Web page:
If you need to add any extra comments, example or instructions, create one or more cells and add what you need (markup and code if need be).

When satisfied, first make sure to save the notebook (since it auto-saves only every few minutes), and then convert this notebook into html with:

tools/build-docs docs_src/data_block.ipynb

It can be a good idea to run git diff to check your changes, but it might be tricky since the output format is not very human-friendly. But it’ll show you if you messed something up - e.g. you deleted something unintentionally.

Finally, commit the modified .ipynb and the corresponding .html file:

git commit docs_src/data_block.ipynb docs/data_block.html

and then push the changes into the repo.

Several minutes after the push you will see the updated documents at

Updating an existing function/class

To take care of updating any changes in the API’s arguments and docstrings that are already in the API docs, execute (we are using data_block as an example here):

tools/build-docs --update-nb-links docs_src/data_block.ipynb

and then as in the previous section, check the diff, commit and push.

Creating a new documentation notebook from existing module

If a fastai.* module already exists but there is no associated documentation notebook (docs_src/*.ipynb), you can generate one by running the following:

tools/build-docs fastai.subpackage.module

This will create a skeleton documentation notebook - docs_src/subpackage.module.ipynb. It will populate with all the module methods. These will need to be documented.

Borked rendering

If after git pull you load, e.g. docs_src/data_block.ipynb in jupyter notebook and you get a bunch of cryptic entries like:

<IPython.core.display.Markdown object>
<IPython.core.display.Markdown object>
<IPython.core.display.Markdown object>

instead of the API documentation entries, executing:

tools/build-docs --update-nb-links docs_src/data_block.ipynb

and then reloading the notebook fixes the problem.

Building the documentation website

The website is comprised from documentation notebooks converted to .html, .md files, jekyll metadata, jekyll templates (including the sidebar).

  • .md files are automatically converted by github pages (requires no extra action)
  • the sidebar and other jekyll templates under docs/_data/ are automatically deployed by github pages (requires no extra action)
  • changes in jekyll metadata require a rebuild of the affected notebooks
  • changes in .ipynb nbs require a rebuild of the affected notebooks

Updating sidebar

  1. edit docs_src/sidebar/
  2. python tools/
  3. check docs/_data/sidebars/home_sidebar.yml
  4. git commit docs_src/sidebar/ docs/_data/sidebars/home_sidebar.yml

jekyll sidebar documentation.

Updating notebook metadata

In order to pass the right settings to the website version of the docs, each notebook has a custom entry which if you look at the source code, looks like:

 "metadata": {
  "jekyll": {
   "keywords": "fastai",
   "toc": "false",
   "title": "Welcome to fastai"

Do not edit this entry manually, or your changes will be overwritten in the next metadata update.

The only correct way to change any notebook’s metadata is by opening docs_src/jekyll_metadata.ipynb, finding the notebook you want to change the metadata for, changing it, and running the notebook, then saving and committing it and the resulting changes.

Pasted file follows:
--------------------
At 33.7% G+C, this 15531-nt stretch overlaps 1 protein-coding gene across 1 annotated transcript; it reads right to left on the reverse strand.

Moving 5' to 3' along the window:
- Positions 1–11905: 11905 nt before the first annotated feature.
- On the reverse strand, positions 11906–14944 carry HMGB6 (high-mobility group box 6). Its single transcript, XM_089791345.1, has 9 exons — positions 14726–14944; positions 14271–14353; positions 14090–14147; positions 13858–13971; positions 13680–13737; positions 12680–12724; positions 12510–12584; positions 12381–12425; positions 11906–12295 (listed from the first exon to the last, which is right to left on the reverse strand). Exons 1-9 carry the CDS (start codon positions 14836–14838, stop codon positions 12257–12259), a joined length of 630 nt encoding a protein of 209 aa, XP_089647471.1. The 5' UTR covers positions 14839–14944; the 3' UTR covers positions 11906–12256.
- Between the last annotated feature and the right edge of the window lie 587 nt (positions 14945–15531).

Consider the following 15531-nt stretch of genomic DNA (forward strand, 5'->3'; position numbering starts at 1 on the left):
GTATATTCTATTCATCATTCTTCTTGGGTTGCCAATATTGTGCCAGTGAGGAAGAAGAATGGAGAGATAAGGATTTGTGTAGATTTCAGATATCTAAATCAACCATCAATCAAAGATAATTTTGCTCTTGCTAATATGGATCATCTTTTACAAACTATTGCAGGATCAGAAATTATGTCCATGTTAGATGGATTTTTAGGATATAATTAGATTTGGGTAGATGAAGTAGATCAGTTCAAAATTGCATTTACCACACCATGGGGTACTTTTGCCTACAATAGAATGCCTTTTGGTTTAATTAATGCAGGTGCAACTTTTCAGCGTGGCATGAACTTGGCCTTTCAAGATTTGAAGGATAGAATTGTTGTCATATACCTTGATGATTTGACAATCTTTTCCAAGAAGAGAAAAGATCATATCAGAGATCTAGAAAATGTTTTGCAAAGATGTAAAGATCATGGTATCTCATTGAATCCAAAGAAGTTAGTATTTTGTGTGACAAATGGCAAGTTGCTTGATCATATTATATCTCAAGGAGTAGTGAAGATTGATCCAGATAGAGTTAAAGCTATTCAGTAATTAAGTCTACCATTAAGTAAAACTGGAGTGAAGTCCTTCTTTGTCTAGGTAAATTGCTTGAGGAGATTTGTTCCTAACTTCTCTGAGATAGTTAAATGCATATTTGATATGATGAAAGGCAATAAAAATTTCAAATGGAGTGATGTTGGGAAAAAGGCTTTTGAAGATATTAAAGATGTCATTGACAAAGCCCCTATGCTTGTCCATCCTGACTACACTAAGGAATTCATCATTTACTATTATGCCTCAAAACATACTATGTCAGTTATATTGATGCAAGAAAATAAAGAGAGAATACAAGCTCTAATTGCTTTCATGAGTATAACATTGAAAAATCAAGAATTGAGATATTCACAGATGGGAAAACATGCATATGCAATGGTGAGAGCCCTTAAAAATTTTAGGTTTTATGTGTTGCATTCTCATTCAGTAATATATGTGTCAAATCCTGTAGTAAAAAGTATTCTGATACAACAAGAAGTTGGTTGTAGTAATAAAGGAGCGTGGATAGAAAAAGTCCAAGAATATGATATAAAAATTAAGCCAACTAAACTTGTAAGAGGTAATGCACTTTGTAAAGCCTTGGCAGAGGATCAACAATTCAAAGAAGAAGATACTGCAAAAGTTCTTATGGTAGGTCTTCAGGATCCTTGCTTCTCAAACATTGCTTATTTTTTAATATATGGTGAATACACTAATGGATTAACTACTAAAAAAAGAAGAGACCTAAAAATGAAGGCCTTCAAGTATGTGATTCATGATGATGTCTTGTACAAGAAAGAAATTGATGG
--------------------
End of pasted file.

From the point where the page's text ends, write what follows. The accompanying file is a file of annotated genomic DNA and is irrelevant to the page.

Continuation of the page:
Updating notebooks

Use this section only when you have added a new function that you want to document, or modified an existing function.

Here is how to build/update the documentation notebooks to reflect changes in the library.

To update all modified notebooks under docs_src run:

python tools/build-docs

To update specific *ipynb nbs:

python tools/build-docs docs_src/notebook1.ipynb docs_src/notebook2.ipynb ...

To update specific fastai.* module:

python tools/build-docs fastai.subpackage1.module1 fastai.subpackage2.module2 ...

To force a rebuild of all notebooks and not just the modified ones, use the -f option.

python tools/build-docs -f

To scan a module and add any new module functions to documentation notebook:

python tools/build-docs --document-new-fns

To automatically append new fastai methods to their corresponding documentation notebook:

python tools/build-docs --update-nb-links

Use the -h for more options.

Alternatively, update_notebooks can be run from the notebook.

To update all notebooks under docs_src run:


To update specific python file only:

update_notebooks('gen_doc.gen_notebooks.ipynb', update_nb=True)

update_nb=True inserts newly added module methods into the docs that haven’t already been documented.

Alternatively, you can update a specific module:

update_notebooks('fastai.gen_doc.gen_notebooks', dest_path='fastai/docs_src')

Updating html only

If you are not syncronizing the code base with its documentation, but made some manual changes to the documentation notebooks, then you don’t need to update the notebooks, but just convert them to .html:

To convert docs_src/*ipynb to docs/*html:

  • only the modified *ipynb:
python tools/build-docs -l
  • specific *ipynbs:
python tools/build-docs -l docs_src/notebook1.ipynb docs_src/notebook2.ipynb ...
  • force to rebuild all *ipynbs:
python tools/build-docs -fl

After you commit doc changes please validate that all the links and #anchors are correct.

If it’s the first time you are about to run the link checker, install the prerequisites first.

After committing the new changes, first, wait a few minutes for github pages to sync, otherwise you’ll be testing an outdated live site.

Then, do:

cd tools/checklink

The script will be silent and only report problems as it finds them.

Remember, that it’s testing the live website, so if you detect problems and make any changes, remember to first commit the changes and wait a few minutes before re-testing.

You can also test the site locally before committing your changes, please see: README.

To test the site, do:


Working with Markdown


If you work on markdown (.md) files it helps to be able to validate your changes so that the resulting layout is not broken. grip seems to work quite well for this purpose (pip install grip). For example:

grip -b docs/dev/

will open a browser with the rendered markdown as html - it uses github API, so this is exacly how it’ll look on github once you commit it. And here is a handy alias:

alias grip='grip -b'

so you don’t need to remember the flag.

Markdown Tips

  • If you use numbered items and their number goes beyond 9 you must switch to 4-whitespace chars indentation for the paragraphs belonging to each item. Under 9 or with * you need 3-whitespace chars as a leading indentation.
  • When building tables make sure to use --|-- and not --+-- to separate the headers - github will not render it properly otherwise.

Testing site locally

Install prerequisites:

sudo apt install ruby-bundler

When running this one it will ask for your user’s password (basically running a sudo operation):

bundle install jekyll

Start the website:

cd docs
bundle exec jekyll serve

it will tell you which localhost url to go to to see the site.